A Nuclear Fusion Reactor Just Set Several World Records
We're one step closer to near-limitless clean energy.
You Down With IPP?
A team of scientists determined to “fetch the Sun’s fire to Earth” just got closer to achieving their lofty goal.
From July through November, physicists at the Max Planck Institute for Plasma Physics (IPP) conducted their second round of experiments using the Wendelstein 7-X, a device designed to test out a way to generate stable nuclear fusion on Earth.
On Monday, the IPP announced the results of that testing — data showing that the reactor already broke several world records.
Stellarators, Mount Up
When the nuclei of two atoms combine, it produces an enormous amount of energy. We call this nuclear fusion, and it’s the process by which the Sun generates its energy.
Researchers want to find a way to replicate this process on Earth, as it would provide a near-limitless source of clean energy. A key part of the process is figuring out a way to manipulate plasma at extremely hot temperatures.
Some researchers are attempting to do this using donut-shaped devices known as tokamaks, but the Wendelstein 7-X is a different type of device known as a stellarator. These devices move plasma along a route containing twists and turns that, in theory, make it easier to keep the plasma stable.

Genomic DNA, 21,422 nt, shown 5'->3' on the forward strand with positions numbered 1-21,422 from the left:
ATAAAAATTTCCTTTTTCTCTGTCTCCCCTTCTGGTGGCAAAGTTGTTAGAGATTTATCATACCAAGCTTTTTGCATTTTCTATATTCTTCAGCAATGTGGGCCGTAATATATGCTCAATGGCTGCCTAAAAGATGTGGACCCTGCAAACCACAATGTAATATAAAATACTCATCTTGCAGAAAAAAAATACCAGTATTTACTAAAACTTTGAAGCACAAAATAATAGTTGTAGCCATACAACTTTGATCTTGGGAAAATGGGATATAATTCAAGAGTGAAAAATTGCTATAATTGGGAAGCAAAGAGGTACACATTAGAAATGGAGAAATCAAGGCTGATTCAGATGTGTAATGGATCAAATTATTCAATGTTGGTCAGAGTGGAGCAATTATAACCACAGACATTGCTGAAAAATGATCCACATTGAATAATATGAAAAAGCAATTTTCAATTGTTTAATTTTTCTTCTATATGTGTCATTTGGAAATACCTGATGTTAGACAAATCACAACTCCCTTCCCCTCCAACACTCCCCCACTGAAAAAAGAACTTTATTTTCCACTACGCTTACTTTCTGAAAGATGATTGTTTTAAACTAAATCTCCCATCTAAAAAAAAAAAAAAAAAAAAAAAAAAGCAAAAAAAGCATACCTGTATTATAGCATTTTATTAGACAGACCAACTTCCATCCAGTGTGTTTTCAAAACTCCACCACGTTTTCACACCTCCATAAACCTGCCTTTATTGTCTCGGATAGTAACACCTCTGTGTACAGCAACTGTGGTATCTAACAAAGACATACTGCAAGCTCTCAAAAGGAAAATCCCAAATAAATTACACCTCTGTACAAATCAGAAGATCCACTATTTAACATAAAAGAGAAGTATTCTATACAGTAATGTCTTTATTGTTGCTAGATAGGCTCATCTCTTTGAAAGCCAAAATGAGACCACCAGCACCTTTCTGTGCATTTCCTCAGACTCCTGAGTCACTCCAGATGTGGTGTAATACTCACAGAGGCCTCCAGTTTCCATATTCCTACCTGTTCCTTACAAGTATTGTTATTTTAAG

Hot in Here
According to the IPP announcement, the Wendelstein 7-X produced record high values for both plasma density (2 x 1020 particles per cubic meter) and plasma energy content (more than 1 megajoule). It also achieved the longest plasma discharge time on record for a stellarator (100 seconds) and a plasma temperature of 20 million degrees Celsius (36 million degrees Fahrenheit).
These figures all point toward the same conclusion: The IPP is making significant progress towards its goal of replicating the process powering the Sun here on Earth.
READ MORE: Successful Second Round of Experiments With Wendelstein 7-X [Max Planck Institute for Plasma Physics (IPP)]
More on nuclear fusion: China’s “Artificial Sun” Is Now Hot Enough for Nuclear Fusion